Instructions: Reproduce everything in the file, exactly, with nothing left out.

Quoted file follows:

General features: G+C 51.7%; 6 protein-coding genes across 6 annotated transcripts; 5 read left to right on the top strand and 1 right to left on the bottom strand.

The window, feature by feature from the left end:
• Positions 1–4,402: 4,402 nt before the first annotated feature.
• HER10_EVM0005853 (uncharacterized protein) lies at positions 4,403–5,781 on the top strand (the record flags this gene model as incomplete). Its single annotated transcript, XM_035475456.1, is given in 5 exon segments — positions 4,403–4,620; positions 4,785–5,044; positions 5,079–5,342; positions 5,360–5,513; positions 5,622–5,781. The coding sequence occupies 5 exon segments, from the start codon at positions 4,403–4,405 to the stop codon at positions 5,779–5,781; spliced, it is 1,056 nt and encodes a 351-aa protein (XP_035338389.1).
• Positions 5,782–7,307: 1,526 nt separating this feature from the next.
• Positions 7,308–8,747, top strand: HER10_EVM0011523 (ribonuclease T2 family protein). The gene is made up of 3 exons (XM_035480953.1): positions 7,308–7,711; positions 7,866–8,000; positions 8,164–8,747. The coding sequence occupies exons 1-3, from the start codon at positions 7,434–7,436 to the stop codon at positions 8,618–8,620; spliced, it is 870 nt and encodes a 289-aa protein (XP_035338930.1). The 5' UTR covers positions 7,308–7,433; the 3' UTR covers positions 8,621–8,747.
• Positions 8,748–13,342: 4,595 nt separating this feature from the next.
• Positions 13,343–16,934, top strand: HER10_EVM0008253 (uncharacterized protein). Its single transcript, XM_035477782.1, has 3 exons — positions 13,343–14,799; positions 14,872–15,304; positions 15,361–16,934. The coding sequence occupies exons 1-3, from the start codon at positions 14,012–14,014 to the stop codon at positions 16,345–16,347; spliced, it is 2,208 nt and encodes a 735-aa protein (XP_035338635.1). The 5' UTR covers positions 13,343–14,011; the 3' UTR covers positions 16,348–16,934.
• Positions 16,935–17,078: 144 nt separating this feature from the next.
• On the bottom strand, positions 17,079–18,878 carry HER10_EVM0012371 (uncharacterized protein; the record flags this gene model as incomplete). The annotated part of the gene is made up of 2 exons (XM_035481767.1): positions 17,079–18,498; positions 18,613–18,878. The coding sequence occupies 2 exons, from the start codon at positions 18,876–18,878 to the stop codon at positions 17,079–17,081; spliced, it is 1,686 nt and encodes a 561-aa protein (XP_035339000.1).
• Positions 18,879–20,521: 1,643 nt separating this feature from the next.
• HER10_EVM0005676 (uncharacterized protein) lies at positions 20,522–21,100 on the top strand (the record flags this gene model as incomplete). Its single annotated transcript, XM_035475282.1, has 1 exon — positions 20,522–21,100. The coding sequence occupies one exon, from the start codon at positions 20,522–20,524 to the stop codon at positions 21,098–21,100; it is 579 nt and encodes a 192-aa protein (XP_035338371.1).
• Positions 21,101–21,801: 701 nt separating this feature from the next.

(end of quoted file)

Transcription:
General features: G+C 51.7%; 6 protein-coding genes across 6 annotated transcripts; 5 read left to right on the top strand and 1 right to left on the bottom strand.

The window, feature by feature from the left end:
• Positions 1–4,402: 4,402 nt before the first annotated feature.
• HER10_EVM0005853 (uncharacterized protein) lies at positions 4,403–5,781 on the top strand (the record flags this gene model as incomplete). Its single annotated transcript, XM_035475456.1, is given in 5 exon segments — positions 4,403–4,620; positions 4,785–5,044; positions 5,079–5,342; positions 5,360–5,513; positions 5,622–5,781. The coding sequence occupies 5 exon segments, from the start codon at positions 4,403–4,405 to the stop codon at positions 5,779–5,781; spliced, it is 1,056 nt and encodes a 351-aa protein (XP_035338389.1).
• Positions 5,782–7,307: 1,526 nt separating this feature from the next.
• Positions 7,308–8,747, top strand: HER10_EVM0011523 (ribonuclease T2 family protein). The gene is made up of 3 exons (XM_035480953.1): positions 7,308–7,711; positions 7,866–8,000; positions 8,164–8,747. The coding sequence occupies exons 1-3, from the start codon at positions 7,434–7,436 to the stop codon at positions 8,618–8,620; spliced, it is 870 nt and encodes a 289-aa protein (XP_035338930.1). The 5' UTR covers positions 7,308–7,433; the 3' UTR covers positions 8,621–8,747.
• Positions 8,748–13,342: 4,595 nt separating this feature from the next.
• Positions 13,343–16,934, top strand: HER10_EVM0008253 (uncharacterized protein). Its single transcript, XM_035477782.1, has 3 exons — positions 13,343–14,799; positions 14,872–15,304; positions 15,361–16,934. The coding sequence occupies exons 1-3, from the start codon at positions 14,012–14,014 to the stop codon at positions 16,345–16,347; spliced, it is 2,208 nt and encodes a 735-aa protein (XP_035338635.1). The 5' UTR covers positions 13,343–14,011; the 3' UTR covers positions 16,348–16,934.
• Positions 16,935–17,078: 144 nt separating this feature from the next.
• On the bottom strand, positions 17,079–18,878 carry HER10_EVM0012371 (uncharacterized protein; the record flags this gene model as incomplete). The annotated part of the gene is made up of 2 exons (XM_035481767.1): positions 17,079–18,498; positions 18,613–18,878. The coding sequence occupies 2 exons, from the start codon at positions 18,876–18,878 to the stop codon at positions 17,079–17,081; spliced, it is 1,686 nt and encodes a 561-aa protein (XP_035339000.1).
• Positions 18,879–20,521: 1,643 nt separating this feature from the next.
• HER10_EVM0005676 (uncharacterized protein) lies at positions 20,522–21,100 on the top strand (the record flags this gene model as incomplete). Its single annotated transcript, XM_035475282.1, has 1 exon — positions 20,522–21,100. The coding sequence occupies one exon, from the start codon at positions 20,522–20,524 to the stop codon at positions 21,098–21,100; it is 579 nt and encodes a 192-aa protein (XP_035338371.1).
• Positions 21,101–21,801: 701 nt separating this feature from the next.